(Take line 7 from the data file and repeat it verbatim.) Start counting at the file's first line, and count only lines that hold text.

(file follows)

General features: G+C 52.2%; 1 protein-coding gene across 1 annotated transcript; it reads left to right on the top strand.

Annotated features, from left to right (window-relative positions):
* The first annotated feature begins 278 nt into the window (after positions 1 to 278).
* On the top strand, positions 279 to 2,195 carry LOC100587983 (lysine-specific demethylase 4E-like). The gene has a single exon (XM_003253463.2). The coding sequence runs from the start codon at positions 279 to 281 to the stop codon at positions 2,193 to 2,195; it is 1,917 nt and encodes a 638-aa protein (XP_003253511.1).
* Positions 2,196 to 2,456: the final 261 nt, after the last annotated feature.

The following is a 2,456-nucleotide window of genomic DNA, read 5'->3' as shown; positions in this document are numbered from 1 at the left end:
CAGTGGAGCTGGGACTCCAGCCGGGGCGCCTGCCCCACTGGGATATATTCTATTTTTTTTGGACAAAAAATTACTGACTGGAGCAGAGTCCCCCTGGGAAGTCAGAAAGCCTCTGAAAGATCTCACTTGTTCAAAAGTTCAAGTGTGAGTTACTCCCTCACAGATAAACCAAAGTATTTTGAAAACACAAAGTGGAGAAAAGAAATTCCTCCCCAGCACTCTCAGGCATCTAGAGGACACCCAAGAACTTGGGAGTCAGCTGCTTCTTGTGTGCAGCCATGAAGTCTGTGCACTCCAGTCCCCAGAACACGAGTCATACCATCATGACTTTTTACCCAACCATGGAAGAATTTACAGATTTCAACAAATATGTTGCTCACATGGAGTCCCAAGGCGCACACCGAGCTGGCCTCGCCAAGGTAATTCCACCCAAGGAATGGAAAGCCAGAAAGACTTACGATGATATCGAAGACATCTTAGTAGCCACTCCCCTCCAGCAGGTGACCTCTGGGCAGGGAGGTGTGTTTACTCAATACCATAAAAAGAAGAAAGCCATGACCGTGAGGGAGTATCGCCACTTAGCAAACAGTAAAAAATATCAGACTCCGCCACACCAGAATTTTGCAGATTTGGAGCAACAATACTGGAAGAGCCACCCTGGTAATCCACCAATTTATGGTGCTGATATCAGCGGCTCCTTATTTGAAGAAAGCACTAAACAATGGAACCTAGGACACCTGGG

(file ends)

CAGTGGAGCTGGGACTCCAGCCGGGGCGCCTGCCCCACTGGGATATATTCTATTTTTTTTGGACAAAAAATTACTGACTGGAGCAGAGTCCCCCTGGGAAGTCAGAAAGCCTCTGAAAGATCTCACTTGTTCAAAAGTTCAAGTGTGAGTTACTCCCTCACAGATAAACCAAAGTATTTTGAAAACACAAAGTGGAGAAAAGAAATTCCTCCCCAGCACTCTCAGGCATCTAGAGGACACCCAAGAACTTGGGAGTCAGCTGCTTCTTGTGTGCAGCCATGAAGTCTGTGCACTCCAGTCCCCAGAACACGAGTCATACCATCATGACTTTTTACCCAACCATGGAAGAATTTACAGATTTCAACAAATATGTTGCTCACATGGAGTCCCAAGGCGCACACCGAGCTGGCCTCGCCAAGGTAATTCCACCCAAGGAATGGAAAGCCAGAAAGACTTACGATGATATCGAAGACATCTTAGTAGCCACTCCCCTCCAGCAGGTGACCTCTGGGCAGGGAGGTGTGTTTACTCAATACCATAAAAAGAAGAAAGCCATGACCGTGAGGGAGTATCGCCACTTAGCAAACAGTAAAAAATATCAGACTCCGCCACACCAGAATTTTGCAGATTTGGAGCAACAATACTGGAAGAGCCACCCTGGTAATCCACCAATTTATGGTGCTGATATCAGCGGCTCCTTATTTGAAGAAAGCACTAAACAATGGAACCTAGGACACCTGGG